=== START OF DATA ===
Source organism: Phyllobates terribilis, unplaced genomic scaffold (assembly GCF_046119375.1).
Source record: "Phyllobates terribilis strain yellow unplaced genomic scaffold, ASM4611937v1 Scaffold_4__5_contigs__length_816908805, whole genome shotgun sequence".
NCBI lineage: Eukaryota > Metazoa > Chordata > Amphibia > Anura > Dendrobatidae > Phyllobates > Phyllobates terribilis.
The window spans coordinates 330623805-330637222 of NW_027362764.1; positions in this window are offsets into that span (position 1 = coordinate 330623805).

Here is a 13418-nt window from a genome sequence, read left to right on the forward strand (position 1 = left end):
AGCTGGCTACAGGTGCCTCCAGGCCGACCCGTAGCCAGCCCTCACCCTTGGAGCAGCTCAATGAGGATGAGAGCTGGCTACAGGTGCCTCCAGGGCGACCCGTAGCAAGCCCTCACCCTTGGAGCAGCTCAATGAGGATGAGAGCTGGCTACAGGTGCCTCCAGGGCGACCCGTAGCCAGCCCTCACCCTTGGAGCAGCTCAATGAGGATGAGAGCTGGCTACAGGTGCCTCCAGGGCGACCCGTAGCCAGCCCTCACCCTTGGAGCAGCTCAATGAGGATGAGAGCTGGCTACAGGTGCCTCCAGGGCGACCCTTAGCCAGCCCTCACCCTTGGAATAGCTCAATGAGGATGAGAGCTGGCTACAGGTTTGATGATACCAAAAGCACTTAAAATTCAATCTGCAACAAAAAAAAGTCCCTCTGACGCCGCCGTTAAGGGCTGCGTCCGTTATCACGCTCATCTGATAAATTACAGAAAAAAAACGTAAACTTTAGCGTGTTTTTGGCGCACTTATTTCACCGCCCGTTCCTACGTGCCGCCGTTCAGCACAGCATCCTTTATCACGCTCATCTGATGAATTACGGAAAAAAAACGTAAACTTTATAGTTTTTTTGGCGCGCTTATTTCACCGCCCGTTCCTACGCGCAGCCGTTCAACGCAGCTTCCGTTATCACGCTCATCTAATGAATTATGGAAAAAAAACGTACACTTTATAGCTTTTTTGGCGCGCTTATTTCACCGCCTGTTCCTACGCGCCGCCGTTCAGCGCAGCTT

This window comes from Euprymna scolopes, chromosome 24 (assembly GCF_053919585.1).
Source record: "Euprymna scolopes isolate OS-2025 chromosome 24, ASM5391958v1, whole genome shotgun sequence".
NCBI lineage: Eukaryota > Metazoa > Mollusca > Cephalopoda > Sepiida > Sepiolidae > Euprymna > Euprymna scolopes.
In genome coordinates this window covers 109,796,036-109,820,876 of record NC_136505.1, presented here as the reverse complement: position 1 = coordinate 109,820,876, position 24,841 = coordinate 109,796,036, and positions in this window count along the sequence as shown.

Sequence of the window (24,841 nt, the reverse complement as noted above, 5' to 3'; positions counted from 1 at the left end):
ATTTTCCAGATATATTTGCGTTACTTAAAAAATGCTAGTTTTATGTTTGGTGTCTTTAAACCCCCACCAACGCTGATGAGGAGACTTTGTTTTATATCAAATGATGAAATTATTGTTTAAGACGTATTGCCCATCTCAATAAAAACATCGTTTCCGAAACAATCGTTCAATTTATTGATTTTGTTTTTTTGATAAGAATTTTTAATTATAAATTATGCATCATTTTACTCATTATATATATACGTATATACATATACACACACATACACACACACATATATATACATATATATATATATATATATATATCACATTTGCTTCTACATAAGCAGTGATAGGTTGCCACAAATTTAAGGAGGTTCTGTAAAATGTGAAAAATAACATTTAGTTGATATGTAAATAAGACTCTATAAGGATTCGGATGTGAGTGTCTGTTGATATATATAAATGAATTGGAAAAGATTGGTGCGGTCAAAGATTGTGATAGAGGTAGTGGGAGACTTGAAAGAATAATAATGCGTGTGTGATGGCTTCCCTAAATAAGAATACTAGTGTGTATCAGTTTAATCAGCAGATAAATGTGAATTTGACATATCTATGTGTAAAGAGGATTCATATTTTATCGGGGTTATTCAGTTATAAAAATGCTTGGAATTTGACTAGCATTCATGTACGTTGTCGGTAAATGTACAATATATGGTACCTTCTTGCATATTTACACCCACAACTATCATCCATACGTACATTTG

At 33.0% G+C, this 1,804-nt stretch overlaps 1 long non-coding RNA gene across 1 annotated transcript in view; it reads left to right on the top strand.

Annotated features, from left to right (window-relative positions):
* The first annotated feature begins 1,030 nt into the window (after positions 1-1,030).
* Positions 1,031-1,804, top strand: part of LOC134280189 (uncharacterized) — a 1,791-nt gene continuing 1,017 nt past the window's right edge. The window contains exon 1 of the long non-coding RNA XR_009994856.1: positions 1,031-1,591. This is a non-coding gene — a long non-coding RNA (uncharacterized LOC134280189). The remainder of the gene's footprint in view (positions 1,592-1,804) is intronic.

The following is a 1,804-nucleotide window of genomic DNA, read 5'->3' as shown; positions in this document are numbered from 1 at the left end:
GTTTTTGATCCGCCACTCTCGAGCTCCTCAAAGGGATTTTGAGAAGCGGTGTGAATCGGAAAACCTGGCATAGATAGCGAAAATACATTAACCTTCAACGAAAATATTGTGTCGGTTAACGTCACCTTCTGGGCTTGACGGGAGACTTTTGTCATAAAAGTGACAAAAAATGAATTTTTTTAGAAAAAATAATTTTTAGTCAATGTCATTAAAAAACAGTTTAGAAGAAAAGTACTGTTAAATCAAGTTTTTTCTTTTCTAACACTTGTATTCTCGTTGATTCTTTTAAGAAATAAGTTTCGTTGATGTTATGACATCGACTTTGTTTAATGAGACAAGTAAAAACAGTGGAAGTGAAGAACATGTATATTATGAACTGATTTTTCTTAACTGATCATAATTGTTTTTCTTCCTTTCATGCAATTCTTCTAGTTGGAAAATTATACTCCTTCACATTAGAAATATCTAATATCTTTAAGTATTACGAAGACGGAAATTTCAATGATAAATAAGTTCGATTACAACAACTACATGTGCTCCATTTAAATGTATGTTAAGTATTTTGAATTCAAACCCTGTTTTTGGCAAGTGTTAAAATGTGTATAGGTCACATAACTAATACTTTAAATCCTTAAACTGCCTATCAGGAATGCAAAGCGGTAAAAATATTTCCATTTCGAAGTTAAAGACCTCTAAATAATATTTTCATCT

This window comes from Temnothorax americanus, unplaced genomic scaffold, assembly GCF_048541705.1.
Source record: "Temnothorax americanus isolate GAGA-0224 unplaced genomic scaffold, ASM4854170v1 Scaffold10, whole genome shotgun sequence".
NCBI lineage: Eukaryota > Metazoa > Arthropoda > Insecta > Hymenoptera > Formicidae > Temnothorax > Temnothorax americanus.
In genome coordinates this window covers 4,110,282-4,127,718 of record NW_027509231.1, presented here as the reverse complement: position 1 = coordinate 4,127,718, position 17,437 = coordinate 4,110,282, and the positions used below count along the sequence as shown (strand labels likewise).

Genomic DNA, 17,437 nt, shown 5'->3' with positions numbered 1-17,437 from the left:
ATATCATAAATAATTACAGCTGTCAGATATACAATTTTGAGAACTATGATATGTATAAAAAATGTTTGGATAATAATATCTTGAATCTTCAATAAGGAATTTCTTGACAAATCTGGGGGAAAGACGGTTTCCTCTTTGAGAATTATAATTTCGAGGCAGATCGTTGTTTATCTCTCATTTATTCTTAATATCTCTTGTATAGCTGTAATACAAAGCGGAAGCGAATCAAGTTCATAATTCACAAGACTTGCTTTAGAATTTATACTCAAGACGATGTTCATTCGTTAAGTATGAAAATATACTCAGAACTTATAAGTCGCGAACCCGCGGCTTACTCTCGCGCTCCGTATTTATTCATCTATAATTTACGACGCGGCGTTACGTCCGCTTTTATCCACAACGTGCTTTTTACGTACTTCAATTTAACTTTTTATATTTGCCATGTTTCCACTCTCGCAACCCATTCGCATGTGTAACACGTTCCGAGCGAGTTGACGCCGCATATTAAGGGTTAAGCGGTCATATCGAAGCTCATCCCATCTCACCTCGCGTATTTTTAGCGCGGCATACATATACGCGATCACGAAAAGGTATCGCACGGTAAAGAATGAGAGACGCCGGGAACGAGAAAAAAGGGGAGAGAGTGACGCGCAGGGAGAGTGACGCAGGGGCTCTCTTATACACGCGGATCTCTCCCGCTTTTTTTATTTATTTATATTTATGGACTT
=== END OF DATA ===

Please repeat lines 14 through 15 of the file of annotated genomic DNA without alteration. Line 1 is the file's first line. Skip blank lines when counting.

Annotated features, from left to right (window-relative positions):
* The first annotated feature begins 1,030 nt into the window (after positions 1-1,030).